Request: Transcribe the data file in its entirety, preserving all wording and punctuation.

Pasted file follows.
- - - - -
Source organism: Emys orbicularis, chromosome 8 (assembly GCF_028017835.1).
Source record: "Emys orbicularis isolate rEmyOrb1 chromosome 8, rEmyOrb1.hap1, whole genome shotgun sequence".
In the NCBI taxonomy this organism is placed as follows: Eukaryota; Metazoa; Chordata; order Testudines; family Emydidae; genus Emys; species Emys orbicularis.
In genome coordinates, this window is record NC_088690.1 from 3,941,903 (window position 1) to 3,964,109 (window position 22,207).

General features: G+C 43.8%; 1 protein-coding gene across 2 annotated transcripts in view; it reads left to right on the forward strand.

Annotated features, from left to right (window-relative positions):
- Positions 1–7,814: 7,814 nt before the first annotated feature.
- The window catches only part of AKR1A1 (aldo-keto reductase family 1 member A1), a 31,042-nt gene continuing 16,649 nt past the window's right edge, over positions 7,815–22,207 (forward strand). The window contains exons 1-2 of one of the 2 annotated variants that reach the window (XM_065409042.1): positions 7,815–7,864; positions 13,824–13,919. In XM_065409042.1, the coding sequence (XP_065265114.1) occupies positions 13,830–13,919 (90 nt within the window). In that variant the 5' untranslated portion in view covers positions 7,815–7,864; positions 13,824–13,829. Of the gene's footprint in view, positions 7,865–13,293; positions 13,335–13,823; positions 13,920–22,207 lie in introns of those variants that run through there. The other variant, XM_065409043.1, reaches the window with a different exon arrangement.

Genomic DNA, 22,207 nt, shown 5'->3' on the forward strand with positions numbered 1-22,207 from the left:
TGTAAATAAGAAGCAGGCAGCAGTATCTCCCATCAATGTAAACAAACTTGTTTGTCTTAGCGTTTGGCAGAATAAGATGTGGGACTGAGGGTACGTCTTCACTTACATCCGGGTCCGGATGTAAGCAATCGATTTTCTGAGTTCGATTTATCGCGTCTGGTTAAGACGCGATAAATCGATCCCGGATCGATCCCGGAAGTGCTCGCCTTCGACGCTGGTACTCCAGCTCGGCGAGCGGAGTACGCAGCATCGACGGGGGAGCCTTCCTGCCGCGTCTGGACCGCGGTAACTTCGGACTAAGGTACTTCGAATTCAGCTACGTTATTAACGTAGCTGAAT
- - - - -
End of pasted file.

Source organism: Emys orbicularis, chromosome 8 (assembly GCF_028017835.1).
Source record: "Emys orbicularis isolate rEmyOrb1 chromosome 8, rEmyOrb1.hap1, whole genome shotgun sequence".
In the NCBI taxonomy this organism is placed as follows: Eukaryota; Metazoa; Chordata; order Testudines; family Emydidae; genus Emys; species Emys orbicularis.
In genome coordinates, this window is record NC_088690.1 from 3,941,903 (window position 1) to 3,964,109 (window position 22,207).

General features: G+C 43.8%; 1 protein-coding gene across 2 annotated transcripts in view; it reads left to right on the forward strand.

Annotated features, from left to right (window-relative positions):
- Positions 1–7,814: 7,814 nt before the first annotated feature.
- The window catches only part of AKR1A1 (aldo-keto reductase family 1 member A1), a 31,042-nt gene continuing 16,649 nt past the window's right edge, over positions 7,815–22,207 (forward strand). The window contains exons 1-2 of one of the 2 annotated variants that reach the window (XM_065409042.1): positions 7,815–7,864; positions 13,824–13,919. In XM_065409042.1, the coding sequence (XP_065265114.1) occupies positions 13,830–13,919 (90 nt within the window). In that variant the 5' untranslated portion in view covers positions 7,815–7,864; positions 13,824–13,829. Of the gene's footprint in view, positions 7,865–13,293; positions 13,335–13,823; positions 13,920–22,207 lie in introns of those variants that run through there. The other variant, XM_065409043.1, reaches the window with a different exon arrangement.

Genomic DNA, 22,207 nt, shown 5'->3' on the forward strand with positions numbered 1-22,207 from the left:
TGTAAATAAGAAGCAGGCAGCAGTATCTCCCATCAATGTAAACAAACTTGTTTGTCTTAGCGTTTGGCAGAATAAGATGTGGGACTGAGGGTACGTCTTCACTTACATCCGGGTCCGGATGTAAGCAATCGATTTTCTGAGTTCGATTTATCGCGTCTGGTTAAGACGCGATAAATCGATCCCGGATCGATCCCGGAAGTGCTCGCCTTCGACGCTGGTACTCCAGCTCGGCGAGCGGAGTACGCAGCATCGACGGGGGAGCCTTCCTGCCGCGTCTGGACCGCGGTAACTTCGGACTAAGGTACTTCGAATTCAGCTACGTTATTAACGTAGCTGAAT